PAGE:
Palace benefits protester jailed

Maldon and Burnham Standard: David Belmar admitted trespass and possession of a knife at an earlier hearing David Belmar admitted trespass and possession of a knife at an earlier hearing

A man who staged a stunt in which he jumped a vehicle barrier at Buckingham Palace armed with a knife as a protest against his Incapacity Benefit being stopped has been jailed for 16 months.

David Belmar, 44, had been making "nothing more sinister" than a "cry for help" when he vaulted the barrier at the north centre gate before being rugby tackled to the ground by armed police officers, his lawyer told Southwark Crown Court in central London.

"This was a question of Mr Belmar being upset at that decision to stop his Incapacity Benefit. He had become increasingly frustrated and desperate," Louise Culleton told the court.

"He did not know how to address that problem or perhaps was not thinking clearly as to how to address that by the formal routes and therefore wanted to draw publicity to what had happened to him."

She added that he had acknowledged afterwards that he had acted "foolishly" and was "most remorseful" for his actions.

Peter Zinner, prosecuting, said police officers had spotted Belmar, of Dale View Road, Haringey, "pacing up and down" behind a crowd of tourists on the morning of October 14 last year.

"Suddenly without any warning, the defendant ran through the crowd towards the gate and effectively hurdled the vehicle blocker into the Palace grounds," he said.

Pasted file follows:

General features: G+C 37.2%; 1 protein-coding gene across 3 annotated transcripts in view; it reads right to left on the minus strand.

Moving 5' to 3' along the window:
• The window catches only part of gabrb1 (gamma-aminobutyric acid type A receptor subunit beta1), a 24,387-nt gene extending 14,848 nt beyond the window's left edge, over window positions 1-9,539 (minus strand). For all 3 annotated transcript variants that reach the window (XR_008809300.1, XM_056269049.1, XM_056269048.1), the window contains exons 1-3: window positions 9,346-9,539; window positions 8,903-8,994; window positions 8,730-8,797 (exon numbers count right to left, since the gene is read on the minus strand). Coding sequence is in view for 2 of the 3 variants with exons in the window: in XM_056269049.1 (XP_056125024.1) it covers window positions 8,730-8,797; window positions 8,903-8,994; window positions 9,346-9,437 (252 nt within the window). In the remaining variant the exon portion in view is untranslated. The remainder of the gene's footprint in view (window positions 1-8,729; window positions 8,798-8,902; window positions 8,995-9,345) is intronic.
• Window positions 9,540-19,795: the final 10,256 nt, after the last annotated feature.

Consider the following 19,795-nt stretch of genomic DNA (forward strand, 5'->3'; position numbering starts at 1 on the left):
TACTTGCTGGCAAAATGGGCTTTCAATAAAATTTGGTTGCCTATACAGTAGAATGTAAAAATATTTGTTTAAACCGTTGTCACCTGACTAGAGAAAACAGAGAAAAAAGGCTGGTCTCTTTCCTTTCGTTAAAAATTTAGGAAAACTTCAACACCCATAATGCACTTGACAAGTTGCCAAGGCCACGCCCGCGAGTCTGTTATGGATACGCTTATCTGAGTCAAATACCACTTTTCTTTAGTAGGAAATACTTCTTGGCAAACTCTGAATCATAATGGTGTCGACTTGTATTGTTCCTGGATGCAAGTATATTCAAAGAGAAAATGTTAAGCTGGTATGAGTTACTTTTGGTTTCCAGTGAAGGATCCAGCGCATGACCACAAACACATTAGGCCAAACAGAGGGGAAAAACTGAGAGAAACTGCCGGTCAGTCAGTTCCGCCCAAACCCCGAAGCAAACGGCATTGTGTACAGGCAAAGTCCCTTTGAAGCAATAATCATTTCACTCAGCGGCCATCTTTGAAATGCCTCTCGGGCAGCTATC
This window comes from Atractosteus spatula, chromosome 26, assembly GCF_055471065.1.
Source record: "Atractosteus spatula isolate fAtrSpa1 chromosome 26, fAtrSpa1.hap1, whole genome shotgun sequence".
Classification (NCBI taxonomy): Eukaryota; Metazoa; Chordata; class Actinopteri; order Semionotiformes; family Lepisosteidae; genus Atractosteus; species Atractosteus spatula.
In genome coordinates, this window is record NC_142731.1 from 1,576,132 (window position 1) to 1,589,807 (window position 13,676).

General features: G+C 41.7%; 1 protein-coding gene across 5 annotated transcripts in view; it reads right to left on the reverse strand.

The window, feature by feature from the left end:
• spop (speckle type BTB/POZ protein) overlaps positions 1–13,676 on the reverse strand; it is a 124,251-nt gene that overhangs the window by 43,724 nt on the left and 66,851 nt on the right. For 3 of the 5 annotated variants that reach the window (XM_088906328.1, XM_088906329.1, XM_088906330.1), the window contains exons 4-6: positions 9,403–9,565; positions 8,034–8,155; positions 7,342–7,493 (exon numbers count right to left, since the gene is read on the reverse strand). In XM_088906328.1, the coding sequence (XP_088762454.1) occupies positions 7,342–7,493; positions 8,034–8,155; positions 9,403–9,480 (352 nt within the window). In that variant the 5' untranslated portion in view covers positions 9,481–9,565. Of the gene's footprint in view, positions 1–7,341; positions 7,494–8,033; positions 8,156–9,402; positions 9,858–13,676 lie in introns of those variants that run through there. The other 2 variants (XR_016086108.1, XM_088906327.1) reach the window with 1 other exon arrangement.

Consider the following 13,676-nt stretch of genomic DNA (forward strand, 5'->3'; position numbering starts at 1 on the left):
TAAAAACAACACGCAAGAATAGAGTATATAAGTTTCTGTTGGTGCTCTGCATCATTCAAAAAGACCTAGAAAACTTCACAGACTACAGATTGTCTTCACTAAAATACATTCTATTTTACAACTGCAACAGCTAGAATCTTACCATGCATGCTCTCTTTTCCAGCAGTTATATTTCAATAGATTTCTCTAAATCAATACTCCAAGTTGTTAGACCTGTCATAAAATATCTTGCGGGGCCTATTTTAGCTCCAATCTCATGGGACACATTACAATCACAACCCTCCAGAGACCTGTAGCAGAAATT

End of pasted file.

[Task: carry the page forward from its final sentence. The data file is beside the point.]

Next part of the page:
"Although the police officers were alarmed by what was perceived to be a determined effort by the defendant to enter the Palace grounds it seemed that the officers reacted professionally and coolly, assessed the risk to themselves and other parties and managed to restrain the defendant and arrest him without the need to deploy firearms."

Belmar, who admitted trespass and possession of a knife at an earlier hearing, has suffered from paranoid schizophrenia since 2002 and had been on regular anti-psychotic medicine since then, the court heard.

Judge Michael Gledhill QC, said Belmar had been in a "stable medical state" since 2002 and his condition had "absolutely nothing to do" with the offences.

He added that although Belmar had been told that he was no longer eligible for Incapacity Benefit and capable of work he had "no doubt at all" that it was "absolutely right" that he had been told he could seek Job Seekers Allowance and look for work.

"I understand you believe you were being treated unfairly and that you were not being listened to and say you did not know what to do," he told Belmar.

"Well, there are countless other people in exactly the same position following the relatively recent changes to the country's benefit system.

"But they don't all arm themselves with knives and go to Buckingham Palace intending to trespass within the grounds or enter the Palace themselves.

" That is why what you did could be described as a stunt."

Sentencing Belmar to 16 months in jail, he said: "I am satisfied of course that you were suffering from a mental illness but that had absolutely nothing to do with these offences.

"You were determined to make a protest, you were determined to attract publicity to the grievance that you felt. You did everything to make sure the world would know what you had done."

Mr Zinner earlier told the court "that at no time was her Majesty the Queen put at risk" by Belmar's actions.

But he said: "The potential for Mr Belmar to have been shot or firearms discharged as a result of his actions was extremely high and we say that these were dangerous circumstances."

Judge Gledhill said that in 1989 Belmar, then aged 20, had been given what appeared to be an informal warning for throwing a firework into the "very same forecourt" of the "very same Palace".

"It seems to me that there is a pattern emerging of you having some sort of fixation with Buckingham Palace," he told Belmar.

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